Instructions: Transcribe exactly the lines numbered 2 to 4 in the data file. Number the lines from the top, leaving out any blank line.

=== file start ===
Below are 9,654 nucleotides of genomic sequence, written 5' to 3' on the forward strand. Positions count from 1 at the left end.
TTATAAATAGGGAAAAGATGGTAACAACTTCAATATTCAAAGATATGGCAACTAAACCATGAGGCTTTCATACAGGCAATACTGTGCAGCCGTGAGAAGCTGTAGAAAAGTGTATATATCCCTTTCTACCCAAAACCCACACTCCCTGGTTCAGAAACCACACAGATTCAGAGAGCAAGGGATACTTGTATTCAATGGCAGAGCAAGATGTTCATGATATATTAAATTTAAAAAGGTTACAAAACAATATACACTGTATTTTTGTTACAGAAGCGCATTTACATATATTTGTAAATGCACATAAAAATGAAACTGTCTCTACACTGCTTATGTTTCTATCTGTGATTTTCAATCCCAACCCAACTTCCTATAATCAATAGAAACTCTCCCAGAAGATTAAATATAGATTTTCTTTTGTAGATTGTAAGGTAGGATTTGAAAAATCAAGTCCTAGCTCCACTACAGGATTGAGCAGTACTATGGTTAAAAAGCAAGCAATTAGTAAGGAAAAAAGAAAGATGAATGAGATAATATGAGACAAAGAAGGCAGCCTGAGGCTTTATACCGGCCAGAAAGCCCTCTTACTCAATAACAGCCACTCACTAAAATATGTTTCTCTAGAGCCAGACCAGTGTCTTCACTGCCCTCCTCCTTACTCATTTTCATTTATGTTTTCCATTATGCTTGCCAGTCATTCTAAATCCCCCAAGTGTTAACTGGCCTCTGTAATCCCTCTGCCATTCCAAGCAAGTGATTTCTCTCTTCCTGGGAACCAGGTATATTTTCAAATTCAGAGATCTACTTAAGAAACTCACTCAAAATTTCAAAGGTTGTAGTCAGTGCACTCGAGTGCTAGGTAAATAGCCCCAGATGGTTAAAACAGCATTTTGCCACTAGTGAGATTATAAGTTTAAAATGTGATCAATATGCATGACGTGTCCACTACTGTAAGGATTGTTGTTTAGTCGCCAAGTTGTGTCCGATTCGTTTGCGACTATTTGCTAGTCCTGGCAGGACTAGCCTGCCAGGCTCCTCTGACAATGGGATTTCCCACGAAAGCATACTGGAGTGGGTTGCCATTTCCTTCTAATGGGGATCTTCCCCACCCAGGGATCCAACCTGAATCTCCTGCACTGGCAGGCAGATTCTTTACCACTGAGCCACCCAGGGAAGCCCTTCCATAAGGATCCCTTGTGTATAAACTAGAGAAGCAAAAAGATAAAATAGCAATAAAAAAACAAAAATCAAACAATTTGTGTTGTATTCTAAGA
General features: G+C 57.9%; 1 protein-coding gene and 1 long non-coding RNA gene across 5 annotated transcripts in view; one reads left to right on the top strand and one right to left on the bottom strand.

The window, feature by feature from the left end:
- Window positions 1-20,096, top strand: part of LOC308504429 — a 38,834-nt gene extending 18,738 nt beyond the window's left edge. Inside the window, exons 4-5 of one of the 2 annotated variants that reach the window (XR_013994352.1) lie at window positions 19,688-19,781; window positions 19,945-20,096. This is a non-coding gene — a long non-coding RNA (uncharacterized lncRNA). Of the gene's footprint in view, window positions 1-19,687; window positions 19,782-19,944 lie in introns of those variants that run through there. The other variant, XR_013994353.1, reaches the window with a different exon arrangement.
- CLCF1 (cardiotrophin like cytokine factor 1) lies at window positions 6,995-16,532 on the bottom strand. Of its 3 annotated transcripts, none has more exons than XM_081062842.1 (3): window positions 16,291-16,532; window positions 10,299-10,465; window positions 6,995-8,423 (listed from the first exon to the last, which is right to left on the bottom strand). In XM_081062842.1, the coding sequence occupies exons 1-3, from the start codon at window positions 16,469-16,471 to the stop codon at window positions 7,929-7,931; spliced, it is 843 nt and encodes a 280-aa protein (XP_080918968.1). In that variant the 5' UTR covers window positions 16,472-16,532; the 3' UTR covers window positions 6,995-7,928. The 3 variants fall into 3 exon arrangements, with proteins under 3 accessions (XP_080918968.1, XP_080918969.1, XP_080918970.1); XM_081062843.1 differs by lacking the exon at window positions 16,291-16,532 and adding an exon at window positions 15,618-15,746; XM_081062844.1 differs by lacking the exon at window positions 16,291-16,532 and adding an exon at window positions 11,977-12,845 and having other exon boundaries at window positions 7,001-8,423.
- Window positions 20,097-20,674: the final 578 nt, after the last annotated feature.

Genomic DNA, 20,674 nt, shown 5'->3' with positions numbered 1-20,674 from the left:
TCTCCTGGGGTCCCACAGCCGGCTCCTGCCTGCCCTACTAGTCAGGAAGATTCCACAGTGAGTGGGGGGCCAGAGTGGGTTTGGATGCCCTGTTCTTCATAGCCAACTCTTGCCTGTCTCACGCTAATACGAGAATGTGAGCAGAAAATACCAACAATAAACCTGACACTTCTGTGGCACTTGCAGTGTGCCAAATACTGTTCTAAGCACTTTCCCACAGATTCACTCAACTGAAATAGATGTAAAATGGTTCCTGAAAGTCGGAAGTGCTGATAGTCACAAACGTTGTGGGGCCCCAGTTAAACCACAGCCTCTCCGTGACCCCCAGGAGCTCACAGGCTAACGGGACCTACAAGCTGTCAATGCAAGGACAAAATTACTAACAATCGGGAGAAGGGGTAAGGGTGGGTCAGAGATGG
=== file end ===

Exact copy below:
TTATAAATAGGGAAAAGATGGTAACAACTTCAATATTCAAAGATATGGCAACTAAACCATGAGGCTTTCATACAGGCAATACTGTGCAGCCGTGAGAAGCTGTAGAAAAGTGTATATATCCCTTTCTACCCAAAACCCACACTCCCTGGTTCAGAAACCACACAGATTCAGAGAGCAAGGGATACTTGTATTCAATGGCAGAGCAAGATGTTCATGATATATTAAATTTAAAAAGGTTACAAAACAATATACACTGTATTTTTGTTACAGAAGCGCATTTACATATATTTGTAAATGCACATAAAAATGAAACTGTCTCTACACTGCTTATGTTTCTATCTGTGATTTTCAATCCCAACCCAACTTCCTATAATCAATAGAAACTCTCCCAGAAGATTAAATATAGATTTTCTTTTGTAGATTGTAAGGTAGGATTTGAAAAATCAAGTCCTAGCTCCACTACAGGATTGAGCAGTACTATGGTTAAAAAGCAAGCAATTAGTAAGGAAAAAAGAAAGATGAATGAGATAATATGAGACAAAGAAGGCAGCCTGAGGCTTTATACCGGCCAGAAAGCCCTCTTACTCAATAACAGCCACTCACTAAAATATGTTTCTCTAGAGCCAGACCAGTGTCTTCACTGCCCTCCTCCTTACTCATTTTCATTTATGTTTTCCATTATGCTTGCCAGTCATTCTAAATCCCCCAAGTGTTAACTGGCCTCTGTAATCCCTCTGCCATTCCAAGCAAGTGATTTCTCTCTTCCTGGGAACCAGGTATATTTTCAAATTCAGAGATCTACTTAAGAAACTCACTCAAAATTTCAAAGGTTGTAGTCAGTGCACTCGAGTGCTAGGTAAATAGCCCCAGATGGTTAAAACAGCATTTTGCCACTAGTGAGATTATAAGTTTAAAATGTGATCAATATGCATGACGTGTCCACTACTGTAAGGATTGTTGTTTAGTCGCCAAGTTGTGTCCGATTCGTTTGCGACTATTTGCTAGTCCTGGCAGGACTAGCCTGCCAGGCTCCTCTGACAATGGGATTTCCCACGAAAGCATACTGGAGTGGGTTGCCATTTCCTTCTAATGGGGATCTTCCCCACCCAGGGATCCAACCTGAATCTCCTGCACTGGCAGGCAGATTCTTTACCACTGAGCCACCCAGGGAAGCCCTTCCATAAGGATCCCTTGTGTATAAACTAGAGAAGCAAAAAGATAAAATAGCAATAAAAAAACAAAAATCAAACAATTTGTGTTGTATTCTAAGA
General features: G+C 57.9%; 1 protein-coding gene and 1 long non-coding RNA gene across 5 annotated transcripts in view; one reads left to right on the top strand and one right to left on the bottom strand.

The window, feature by feature from the left end: